No! In our house, Daddy gets the biggest slice!
Some people think I play favourites with my two sons. There are certainly valid reasons for this perception.
For instance, I tend to speak to my 7 year-old elder son, L, with a more gentle demeanour, but only because he is such a sensitive boy who can sometimes take things too much to heart.
I also admittedly talk about L a lot more to outsiders – a practice that merely reflects his burgeoning achievements (at school, in sports, even at home), owing to his conscientiousness and general desire to appease those in authority.
My six year-old son L is turning seven next month. Last year, I was the official organiser of, and the entertainer for, his birthday party – an event that was held in our backyard with 30 of his friends and cousins (plus his then four year-old brother).
Now, son, let me tell you something about this “Game”.
This year, however, I have been dumped from these duties by my wife. The list of grave errors from 2012 that led to my dismissal in 2013 is pretty long, although most were honestly unintentional.
For instance, I didn’t know that one was suppose to fill the pinata with lollies and goodies. I genuinely believed that the lion-shaped papier-mache that I bought for last year’s party came with all the sweets already pre-loaded. Of course, I only realised my momental mistake when the kids finally smashed the pinata wide open, only to be greeted with nothing but air. What greeted me afterwards were 60 hostile eyes from the children, as well as plenty rolled-to-the-back-of-the-head ones from the parents. Continue reading
My dear wife was recently away in Connecticut and New York for 10 days. If you ever wanted to get as far away as geographically possible from Sydney, you go to Connecticut and New York. When she first dropped this bombshell, the woman said it was for work, that she needed to put in some “face time” with the big honchos in the head office and build some relationships.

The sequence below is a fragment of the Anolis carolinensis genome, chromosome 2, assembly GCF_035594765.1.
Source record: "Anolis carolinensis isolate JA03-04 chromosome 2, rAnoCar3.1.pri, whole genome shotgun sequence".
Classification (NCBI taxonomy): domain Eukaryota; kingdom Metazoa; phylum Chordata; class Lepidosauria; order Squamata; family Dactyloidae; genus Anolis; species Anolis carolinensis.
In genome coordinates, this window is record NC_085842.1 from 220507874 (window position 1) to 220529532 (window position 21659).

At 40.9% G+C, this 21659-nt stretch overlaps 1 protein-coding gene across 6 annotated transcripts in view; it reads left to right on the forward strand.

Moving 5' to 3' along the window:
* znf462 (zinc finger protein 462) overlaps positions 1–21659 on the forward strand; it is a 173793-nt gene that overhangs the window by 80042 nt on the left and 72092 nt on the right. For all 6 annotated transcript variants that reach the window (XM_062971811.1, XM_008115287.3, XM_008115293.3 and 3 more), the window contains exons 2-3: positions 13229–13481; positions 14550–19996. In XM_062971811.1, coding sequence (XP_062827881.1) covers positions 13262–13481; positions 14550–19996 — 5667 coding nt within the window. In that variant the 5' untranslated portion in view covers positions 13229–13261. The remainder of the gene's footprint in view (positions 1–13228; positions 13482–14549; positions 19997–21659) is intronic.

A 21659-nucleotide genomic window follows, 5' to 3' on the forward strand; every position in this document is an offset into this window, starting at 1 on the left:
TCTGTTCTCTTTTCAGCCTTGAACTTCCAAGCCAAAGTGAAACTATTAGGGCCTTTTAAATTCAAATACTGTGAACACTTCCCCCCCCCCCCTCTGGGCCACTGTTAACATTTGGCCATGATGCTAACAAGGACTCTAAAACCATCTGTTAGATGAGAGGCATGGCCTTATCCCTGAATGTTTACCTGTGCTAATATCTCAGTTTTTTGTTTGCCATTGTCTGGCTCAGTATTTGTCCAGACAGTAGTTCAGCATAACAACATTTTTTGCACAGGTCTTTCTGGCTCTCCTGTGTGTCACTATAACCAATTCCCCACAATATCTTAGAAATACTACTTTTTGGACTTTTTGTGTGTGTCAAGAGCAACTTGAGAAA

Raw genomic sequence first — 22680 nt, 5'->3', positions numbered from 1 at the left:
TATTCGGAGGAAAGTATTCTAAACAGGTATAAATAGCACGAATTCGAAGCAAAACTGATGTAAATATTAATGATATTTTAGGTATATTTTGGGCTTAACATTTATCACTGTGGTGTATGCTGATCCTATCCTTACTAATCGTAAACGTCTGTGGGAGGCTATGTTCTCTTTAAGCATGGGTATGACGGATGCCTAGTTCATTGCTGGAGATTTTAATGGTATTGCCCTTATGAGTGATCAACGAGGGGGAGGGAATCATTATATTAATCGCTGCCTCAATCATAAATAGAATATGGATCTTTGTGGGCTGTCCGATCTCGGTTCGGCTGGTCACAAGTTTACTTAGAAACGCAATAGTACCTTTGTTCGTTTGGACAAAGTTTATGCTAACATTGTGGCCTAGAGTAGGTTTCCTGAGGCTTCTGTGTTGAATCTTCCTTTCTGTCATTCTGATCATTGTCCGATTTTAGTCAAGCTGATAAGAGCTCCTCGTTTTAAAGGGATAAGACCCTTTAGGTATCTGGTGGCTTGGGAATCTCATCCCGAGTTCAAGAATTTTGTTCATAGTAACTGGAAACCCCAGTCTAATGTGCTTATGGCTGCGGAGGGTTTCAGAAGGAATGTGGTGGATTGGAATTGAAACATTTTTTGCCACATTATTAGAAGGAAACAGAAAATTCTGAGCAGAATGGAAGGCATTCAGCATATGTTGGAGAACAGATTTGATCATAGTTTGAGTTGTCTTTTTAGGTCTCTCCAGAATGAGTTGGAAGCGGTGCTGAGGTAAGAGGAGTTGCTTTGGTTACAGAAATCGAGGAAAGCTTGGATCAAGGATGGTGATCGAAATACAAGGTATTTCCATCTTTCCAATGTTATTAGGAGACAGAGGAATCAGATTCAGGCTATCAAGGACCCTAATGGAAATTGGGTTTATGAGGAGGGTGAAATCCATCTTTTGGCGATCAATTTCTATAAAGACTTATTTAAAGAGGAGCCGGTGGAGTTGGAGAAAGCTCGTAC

- Who put all this crap in my basket?!?
I don’t know whether she realised it at the time, but she was feeding me the very same line that I feed her whenever I go away on some overseas junket. Judging by the hours she spent writing up her long shopping list, I wasn’t even sure where she was going to find the spare minute to put in any “face time” with colleagues, let alone build any relationship. Continue reading
Every night between 10.30 and 10.50, I perform a task. It involves tiptoeing into my six
No, no, no Mr Joggin Dad, you’re doing it all wrong, wrong, wrong!
year-old son’s room, carefully carrying my sleeping first-born in an upright position to the bathroom, with his head resting on my shoulder. Once there, I pull down his pyjama pants and sit him on the toilet so that he can do his night-time relief – something he rarely fails to do even though he is usually still in dreamland. I then carry Prince #1 back to his room, tuck him into bed snuggly, and repeat the whole exercise with Prince #2, my precious four year-old second son.
“You know, you shouldn’t do that! You should allow your children to learn to visit the toilet at night by themselves“. Continue reading
Ever since our two boys L and C arrived on the scene, I have rarely managed to talk to my wife like we used to B.C. (Before Children). Back in those days, our conversations were spontaneous and fun. Most importantly, they went back and forth in a coherent sequential string.
Enter the Children!
Everybody, talk at once
Now that they are 6 and 4, going on to 16 and 14, my wife and I can’t for the life of us converse in a normal human way when these little ones are around.
To begin with, there is no eye contact. This is because our attention is constantly diverted by the boys’ needs, be it gluing together their cardbard ninja swords or breaking up their no-holds-barred ninja fights. Even during those brief moments when our eyes do meet, I know hers are preoccupied trying to see through mine, so that she can keep a watch on the mischief the kids are up to behind my back. Continue reading